NASA’s Lunar Reconnaissance Orbiter (LRO) has spotted the crash site of the Beresheet lander, which confirms its unfortunate demise.
The first privately funded mission to the moon launched February 21 with Israeli non-profit SpaceIL’s Beresheet spacecraft. Thursday, April 11, was the day Beresheet made its descent toward the moon’s surface, broadcasted for all to see during a live stream.
Everything seemed fine up until Beresheet’s final moments, when it ultimately crashed on the surface of the moon.
The left side of the image below depicts the lander’s crash site at 32.5956°N by 19.3496°E at an elevation of about 2,613 m (1.6 mi). The right depicts the same area with the brightness changed to enhance the surface changes.
According to an article by Arizona State University’s Lunar Reconnaissance Orbiter Camera (LROC), the spacecraft hit the moon’s surface 1,000 m/s (about 2,237 mph) faster than planned. LROC explains, “The mishap occurred late in the descent profile when the main engine failed—resulting in a very low-angle (<10°), high-speed impact.”
LROC took the photo April 22, 2019, which was 11 days after the impact.
The dark center of the impact is said to be about 10 m (33 ft) across, and is darker than the surrounding area by 10 percent. Currently, a crater isn’t detected, but there could be a number of reasons for this including its small size, the low angle of impact, and the spacecraft’s fragility, among others.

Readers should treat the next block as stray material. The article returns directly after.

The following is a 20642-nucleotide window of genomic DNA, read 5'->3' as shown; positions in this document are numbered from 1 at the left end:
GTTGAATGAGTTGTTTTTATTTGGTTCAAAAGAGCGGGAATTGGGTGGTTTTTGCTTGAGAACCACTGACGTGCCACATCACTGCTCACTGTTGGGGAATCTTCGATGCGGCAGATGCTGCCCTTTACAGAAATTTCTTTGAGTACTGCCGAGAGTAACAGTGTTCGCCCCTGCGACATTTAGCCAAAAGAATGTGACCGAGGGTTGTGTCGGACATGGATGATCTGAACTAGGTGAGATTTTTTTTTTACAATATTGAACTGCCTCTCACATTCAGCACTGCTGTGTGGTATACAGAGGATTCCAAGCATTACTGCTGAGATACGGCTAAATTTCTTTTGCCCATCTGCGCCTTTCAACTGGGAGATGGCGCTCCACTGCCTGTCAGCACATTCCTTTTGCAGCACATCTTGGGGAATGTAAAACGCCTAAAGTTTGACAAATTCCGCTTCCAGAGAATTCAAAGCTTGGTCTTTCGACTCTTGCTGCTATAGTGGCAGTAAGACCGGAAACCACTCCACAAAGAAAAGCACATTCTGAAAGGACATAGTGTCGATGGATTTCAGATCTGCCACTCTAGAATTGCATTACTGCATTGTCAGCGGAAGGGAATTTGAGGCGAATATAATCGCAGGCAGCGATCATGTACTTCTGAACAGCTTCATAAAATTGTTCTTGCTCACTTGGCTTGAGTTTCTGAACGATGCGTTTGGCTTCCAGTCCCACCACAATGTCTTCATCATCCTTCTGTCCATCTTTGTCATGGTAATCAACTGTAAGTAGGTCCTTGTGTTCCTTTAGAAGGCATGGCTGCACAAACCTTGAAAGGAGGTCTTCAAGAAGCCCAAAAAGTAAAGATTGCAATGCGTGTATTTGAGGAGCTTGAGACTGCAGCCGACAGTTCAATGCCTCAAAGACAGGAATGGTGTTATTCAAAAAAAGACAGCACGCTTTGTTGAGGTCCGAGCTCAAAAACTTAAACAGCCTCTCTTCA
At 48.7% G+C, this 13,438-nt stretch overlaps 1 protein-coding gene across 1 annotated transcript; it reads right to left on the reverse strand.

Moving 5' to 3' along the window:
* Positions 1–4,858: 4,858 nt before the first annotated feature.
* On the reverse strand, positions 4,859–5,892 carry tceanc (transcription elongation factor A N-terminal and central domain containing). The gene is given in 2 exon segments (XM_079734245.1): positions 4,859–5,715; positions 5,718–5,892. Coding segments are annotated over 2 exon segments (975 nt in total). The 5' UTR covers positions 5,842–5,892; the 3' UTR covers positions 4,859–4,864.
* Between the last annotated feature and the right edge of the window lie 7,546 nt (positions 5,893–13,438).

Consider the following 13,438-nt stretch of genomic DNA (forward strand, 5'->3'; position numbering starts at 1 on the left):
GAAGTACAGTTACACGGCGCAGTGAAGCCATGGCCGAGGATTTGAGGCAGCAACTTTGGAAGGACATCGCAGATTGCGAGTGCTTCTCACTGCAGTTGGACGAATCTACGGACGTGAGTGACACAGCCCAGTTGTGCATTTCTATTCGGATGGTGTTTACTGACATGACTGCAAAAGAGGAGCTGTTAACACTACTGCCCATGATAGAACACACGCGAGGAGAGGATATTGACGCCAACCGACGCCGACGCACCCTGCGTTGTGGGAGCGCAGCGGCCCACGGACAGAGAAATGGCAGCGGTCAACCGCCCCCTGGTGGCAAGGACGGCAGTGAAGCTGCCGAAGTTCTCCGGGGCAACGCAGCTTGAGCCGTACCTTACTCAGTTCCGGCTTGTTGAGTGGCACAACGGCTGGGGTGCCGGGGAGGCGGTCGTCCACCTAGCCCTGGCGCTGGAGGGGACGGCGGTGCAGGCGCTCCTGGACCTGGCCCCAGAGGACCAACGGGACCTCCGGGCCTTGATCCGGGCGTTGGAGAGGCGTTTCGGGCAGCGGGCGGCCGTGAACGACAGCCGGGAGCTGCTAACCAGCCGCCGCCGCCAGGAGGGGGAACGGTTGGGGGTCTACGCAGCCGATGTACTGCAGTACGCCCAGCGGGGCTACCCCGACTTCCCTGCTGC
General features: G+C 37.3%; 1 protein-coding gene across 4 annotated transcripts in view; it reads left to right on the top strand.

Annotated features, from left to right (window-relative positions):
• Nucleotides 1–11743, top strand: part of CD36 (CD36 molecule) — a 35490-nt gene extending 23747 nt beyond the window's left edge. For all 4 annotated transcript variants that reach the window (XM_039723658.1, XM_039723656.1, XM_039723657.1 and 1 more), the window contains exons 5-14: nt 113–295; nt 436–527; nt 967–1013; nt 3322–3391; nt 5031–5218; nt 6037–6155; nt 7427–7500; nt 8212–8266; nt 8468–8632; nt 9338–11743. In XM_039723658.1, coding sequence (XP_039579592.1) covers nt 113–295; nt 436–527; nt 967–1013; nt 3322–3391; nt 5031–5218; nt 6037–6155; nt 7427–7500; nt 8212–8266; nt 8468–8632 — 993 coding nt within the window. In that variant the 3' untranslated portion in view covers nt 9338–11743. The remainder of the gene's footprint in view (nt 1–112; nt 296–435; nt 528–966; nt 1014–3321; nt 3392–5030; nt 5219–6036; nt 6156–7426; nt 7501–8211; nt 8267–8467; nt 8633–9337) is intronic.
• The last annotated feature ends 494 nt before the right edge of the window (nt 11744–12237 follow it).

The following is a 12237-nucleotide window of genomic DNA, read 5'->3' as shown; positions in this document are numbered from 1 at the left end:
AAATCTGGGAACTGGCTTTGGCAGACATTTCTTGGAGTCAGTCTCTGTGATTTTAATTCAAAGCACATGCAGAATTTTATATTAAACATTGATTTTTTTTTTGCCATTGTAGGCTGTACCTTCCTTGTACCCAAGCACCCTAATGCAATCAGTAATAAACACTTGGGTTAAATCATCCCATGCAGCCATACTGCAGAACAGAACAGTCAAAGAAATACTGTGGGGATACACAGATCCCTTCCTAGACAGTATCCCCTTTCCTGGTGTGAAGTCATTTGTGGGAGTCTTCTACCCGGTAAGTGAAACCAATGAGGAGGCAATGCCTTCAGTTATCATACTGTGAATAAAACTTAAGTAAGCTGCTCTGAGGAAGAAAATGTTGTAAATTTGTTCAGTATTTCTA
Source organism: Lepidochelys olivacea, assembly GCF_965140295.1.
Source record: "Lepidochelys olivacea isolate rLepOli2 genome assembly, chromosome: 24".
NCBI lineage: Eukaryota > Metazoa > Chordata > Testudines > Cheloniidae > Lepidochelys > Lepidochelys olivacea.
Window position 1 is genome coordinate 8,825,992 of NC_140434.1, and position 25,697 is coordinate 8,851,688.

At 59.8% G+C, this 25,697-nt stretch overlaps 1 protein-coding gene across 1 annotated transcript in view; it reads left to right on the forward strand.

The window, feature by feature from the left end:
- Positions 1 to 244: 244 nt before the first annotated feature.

The region circling the darkened impact point, which spans 30 to 50 m (98 to 164 ft) and includes a jettisoned part that extends 100 m (328 ft) southward, is 20 percent brighter than normal. The increased reflectance “was likely caused by gases or very fine high-speed particles rapidly moving away from the impact site, which smoothed the upper layer of regolith and redistributed fine soil particles, which in turn increased reflectance,” according to LROC.
The gif below provides further confirmation, comparing a December 16, 2016 photo of the area with the April 22, 2019 image.
As of right now, investigations are ongoing to figure out exactly what went wrong. However, early reports surfaced that human error may have been the culprit. A command sent by the team may have started a fatal chain reaction that sparked the main engine to fail.
SpaceIL has already announced that the Beresheet 2 mission is currently in the works.
Filed Under: Aerospace + defense